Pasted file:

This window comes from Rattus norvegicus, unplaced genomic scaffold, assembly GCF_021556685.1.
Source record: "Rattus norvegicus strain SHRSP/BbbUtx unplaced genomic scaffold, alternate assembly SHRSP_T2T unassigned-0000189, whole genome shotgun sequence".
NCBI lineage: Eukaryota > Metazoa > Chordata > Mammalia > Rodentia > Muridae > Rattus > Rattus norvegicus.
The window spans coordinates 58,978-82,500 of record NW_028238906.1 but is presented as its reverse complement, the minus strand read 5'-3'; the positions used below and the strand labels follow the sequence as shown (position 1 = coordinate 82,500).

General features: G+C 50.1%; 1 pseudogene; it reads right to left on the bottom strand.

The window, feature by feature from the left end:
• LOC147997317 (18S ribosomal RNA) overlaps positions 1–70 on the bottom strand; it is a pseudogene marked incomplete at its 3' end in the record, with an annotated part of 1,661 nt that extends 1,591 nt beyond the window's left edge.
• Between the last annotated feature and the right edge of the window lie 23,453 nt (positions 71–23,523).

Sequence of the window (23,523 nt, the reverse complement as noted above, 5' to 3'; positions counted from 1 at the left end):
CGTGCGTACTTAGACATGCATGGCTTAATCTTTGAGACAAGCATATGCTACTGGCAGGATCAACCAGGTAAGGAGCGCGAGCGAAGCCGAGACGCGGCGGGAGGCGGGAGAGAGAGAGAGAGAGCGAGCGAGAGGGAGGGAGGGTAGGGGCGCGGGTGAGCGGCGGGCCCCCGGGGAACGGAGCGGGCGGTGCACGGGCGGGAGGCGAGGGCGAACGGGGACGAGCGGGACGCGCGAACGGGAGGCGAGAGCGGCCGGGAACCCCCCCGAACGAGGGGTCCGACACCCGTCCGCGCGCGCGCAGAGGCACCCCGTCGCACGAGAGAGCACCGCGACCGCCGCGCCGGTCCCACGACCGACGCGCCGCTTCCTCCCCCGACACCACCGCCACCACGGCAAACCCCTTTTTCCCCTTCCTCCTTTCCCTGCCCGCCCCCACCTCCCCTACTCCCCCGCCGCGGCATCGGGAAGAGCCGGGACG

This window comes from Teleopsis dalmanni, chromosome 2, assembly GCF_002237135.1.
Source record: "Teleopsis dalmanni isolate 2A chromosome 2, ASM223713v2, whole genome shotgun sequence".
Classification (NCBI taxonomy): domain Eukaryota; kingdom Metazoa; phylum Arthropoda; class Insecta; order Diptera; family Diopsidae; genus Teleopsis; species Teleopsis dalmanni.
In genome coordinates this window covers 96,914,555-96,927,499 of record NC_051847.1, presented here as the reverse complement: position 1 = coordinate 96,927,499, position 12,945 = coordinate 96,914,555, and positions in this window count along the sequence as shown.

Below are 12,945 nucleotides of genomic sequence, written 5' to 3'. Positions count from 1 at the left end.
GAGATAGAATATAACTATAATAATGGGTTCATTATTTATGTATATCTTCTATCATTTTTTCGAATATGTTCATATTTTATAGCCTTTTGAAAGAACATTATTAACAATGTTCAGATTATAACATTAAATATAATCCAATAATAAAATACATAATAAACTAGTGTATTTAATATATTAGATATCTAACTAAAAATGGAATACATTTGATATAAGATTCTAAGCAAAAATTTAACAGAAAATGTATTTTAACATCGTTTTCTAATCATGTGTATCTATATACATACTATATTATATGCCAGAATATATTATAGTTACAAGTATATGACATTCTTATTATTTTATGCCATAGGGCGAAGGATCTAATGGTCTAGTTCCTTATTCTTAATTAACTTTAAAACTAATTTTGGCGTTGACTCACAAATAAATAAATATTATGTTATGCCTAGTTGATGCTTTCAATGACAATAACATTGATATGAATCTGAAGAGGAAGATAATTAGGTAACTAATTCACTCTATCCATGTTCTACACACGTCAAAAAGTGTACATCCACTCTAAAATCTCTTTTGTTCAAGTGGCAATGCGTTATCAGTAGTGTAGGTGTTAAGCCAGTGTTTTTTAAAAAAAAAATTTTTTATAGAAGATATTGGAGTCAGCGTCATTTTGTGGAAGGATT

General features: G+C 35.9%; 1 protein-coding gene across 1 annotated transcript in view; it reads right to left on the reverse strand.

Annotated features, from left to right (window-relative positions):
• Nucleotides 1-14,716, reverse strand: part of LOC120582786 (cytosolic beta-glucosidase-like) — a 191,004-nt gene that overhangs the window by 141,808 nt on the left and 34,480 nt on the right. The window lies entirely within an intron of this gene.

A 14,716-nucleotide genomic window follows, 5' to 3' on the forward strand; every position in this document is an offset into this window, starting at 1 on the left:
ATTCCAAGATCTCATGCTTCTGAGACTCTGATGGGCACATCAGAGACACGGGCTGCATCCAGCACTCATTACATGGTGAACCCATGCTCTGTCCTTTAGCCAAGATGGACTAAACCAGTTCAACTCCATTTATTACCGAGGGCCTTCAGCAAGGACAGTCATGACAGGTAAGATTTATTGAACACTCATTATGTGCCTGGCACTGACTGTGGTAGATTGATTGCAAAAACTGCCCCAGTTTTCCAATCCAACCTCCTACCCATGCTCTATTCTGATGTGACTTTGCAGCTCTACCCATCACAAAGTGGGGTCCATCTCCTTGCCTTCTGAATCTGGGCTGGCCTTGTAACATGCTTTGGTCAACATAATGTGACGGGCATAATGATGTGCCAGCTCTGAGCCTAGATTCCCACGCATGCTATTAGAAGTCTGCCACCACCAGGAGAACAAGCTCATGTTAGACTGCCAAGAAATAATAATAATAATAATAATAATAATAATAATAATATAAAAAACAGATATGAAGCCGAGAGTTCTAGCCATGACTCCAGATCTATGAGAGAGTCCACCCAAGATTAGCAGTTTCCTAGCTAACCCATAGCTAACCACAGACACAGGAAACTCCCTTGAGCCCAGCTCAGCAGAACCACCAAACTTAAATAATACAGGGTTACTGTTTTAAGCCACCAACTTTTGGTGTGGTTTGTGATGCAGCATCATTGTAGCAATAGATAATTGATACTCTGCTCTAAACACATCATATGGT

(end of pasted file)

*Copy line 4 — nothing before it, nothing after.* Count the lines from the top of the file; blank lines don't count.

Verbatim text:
The window spans coordinates 58,978-82,500 of record NW_028238906.1 but is presented as its reverse complement, the minus strand read 5'-3'; the positions used below and the strand labels follow the sequence as shown (position 1 = coordinate 82,500).